A step-by-step guide: How to ask your boss for a pay rise
54% of skilled Kiwi professionals say they intend to ask their boss for a pay rise at their next review, while 22% are considering the idea, according to the recently released Hays Salary Guide.
Hays is a recruitment company that operates globally, including in New Zealand.
“New Zealand's skilled professionals are certainly not shy about asking their boss for what they believe their skills are worth,” says Jason Walker, managing director, Hays, New Zealand.
“After several years of smaller salary increases, they are tackling employers' prevailing cautious approach to salaries head-on.
The Hays Salary Guide is a survey that included more than 500 organisations in New Zealand.
81% of these employers expect business activity to increase in the next 12 months, 48% intend to increase their permanent staff levels in the year ahead and 80% say skill shortages will impact the effective operation of their business or department in a minor (43%) or significant (37%) way.
Walker continues, “employers are more positive and so a large number of New Zealand's skilled professionals are determined to request a salary increase from their boss.
Hays has outlined a step-by-step guide to approaching your boss for a pay rise:
- Prepare a list of your recent achievements that exceed your objectives; you may need to look back at your original job description. Also list any changed or rising work volumes or duties you're now undertaking and consider projects you've been involved in.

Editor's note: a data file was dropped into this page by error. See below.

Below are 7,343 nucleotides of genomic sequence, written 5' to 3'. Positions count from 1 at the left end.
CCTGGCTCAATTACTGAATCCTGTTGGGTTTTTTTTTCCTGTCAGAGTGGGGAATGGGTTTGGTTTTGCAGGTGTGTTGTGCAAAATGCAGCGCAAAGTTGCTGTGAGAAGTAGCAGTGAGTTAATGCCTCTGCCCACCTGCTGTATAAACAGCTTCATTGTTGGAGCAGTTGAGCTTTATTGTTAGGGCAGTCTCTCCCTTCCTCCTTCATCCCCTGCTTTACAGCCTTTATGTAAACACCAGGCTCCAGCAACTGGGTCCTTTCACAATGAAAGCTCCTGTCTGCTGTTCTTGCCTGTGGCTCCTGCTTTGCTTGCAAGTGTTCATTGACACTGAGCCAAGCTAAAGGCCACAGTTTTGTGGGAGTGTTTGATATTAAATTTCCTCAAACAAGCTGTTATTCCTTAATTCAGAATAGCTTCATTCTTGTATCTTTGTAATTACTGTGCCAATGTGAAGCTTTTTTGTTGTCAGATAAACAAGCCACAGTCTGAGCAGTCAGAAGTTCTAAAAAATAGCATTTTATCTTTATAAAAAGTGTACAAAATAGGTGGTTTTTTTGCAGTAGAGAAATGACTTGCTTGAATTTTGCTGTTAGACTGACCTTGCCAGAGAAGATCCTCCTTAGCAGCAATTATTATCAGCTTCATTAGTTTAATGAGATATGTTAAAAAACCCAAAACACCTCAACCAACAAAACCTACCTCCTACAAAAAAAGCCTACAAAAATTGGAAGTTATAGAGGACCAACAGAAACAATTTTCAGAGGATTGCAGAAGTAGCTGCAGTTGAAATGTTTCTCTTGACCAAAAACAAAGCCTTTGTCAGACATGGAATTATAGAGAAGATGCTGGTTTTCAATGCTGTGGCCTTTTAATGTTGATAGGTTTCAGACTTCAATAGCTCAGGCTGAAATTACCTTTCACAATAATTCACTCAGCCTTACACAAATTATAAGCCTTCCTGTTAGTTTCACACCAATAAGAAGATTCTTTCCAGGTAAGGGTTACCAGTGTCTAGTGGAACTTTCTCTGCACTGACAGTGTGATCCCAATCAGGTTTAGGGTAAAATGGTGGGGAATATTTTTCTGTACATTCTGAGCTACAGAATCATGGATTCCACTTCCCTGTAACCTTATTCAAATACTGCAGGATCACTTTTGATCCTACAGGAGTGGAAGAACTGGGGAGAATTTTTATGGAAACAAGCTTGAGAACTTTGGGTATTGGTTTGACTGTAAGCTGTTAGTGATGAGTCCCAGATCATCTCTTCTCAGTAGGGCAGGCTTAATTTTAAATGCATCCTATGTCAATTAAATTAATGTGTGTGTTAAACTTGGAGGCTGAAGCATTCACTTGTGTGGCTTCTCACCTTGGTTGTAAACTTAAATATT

- Then list the resulting benefit to the company of your results. The aim here is to provide strong evidence to support the value you provide, so focus on outcomes.
- Then research the salary you feel your performance and results are worth by reviewing a recent Salary Guide. This enables you to back up your request with evidence and demonstrate that the salary you are asking for is in line with current market rates.
- Ask your manager for a meeting to review your salary. When it comes time for this meeting, keep it professional. Stay calm and focused. Do not become emotional and do not talk of how much money you need, such as rising bills or mortgage repayments. Keep your review purely professional.
- Have a fall-back position. If your employer cannot afford to increase your salary, can you agree a date for another pay review in three or six months? What about additional benefits?
Walker concludes, “above all, use your accomplishments and the value you add to the organisation as the basis of your negotiation. In this way, you'll clearly demonstrate your worth and will be in a stronger negotiating position.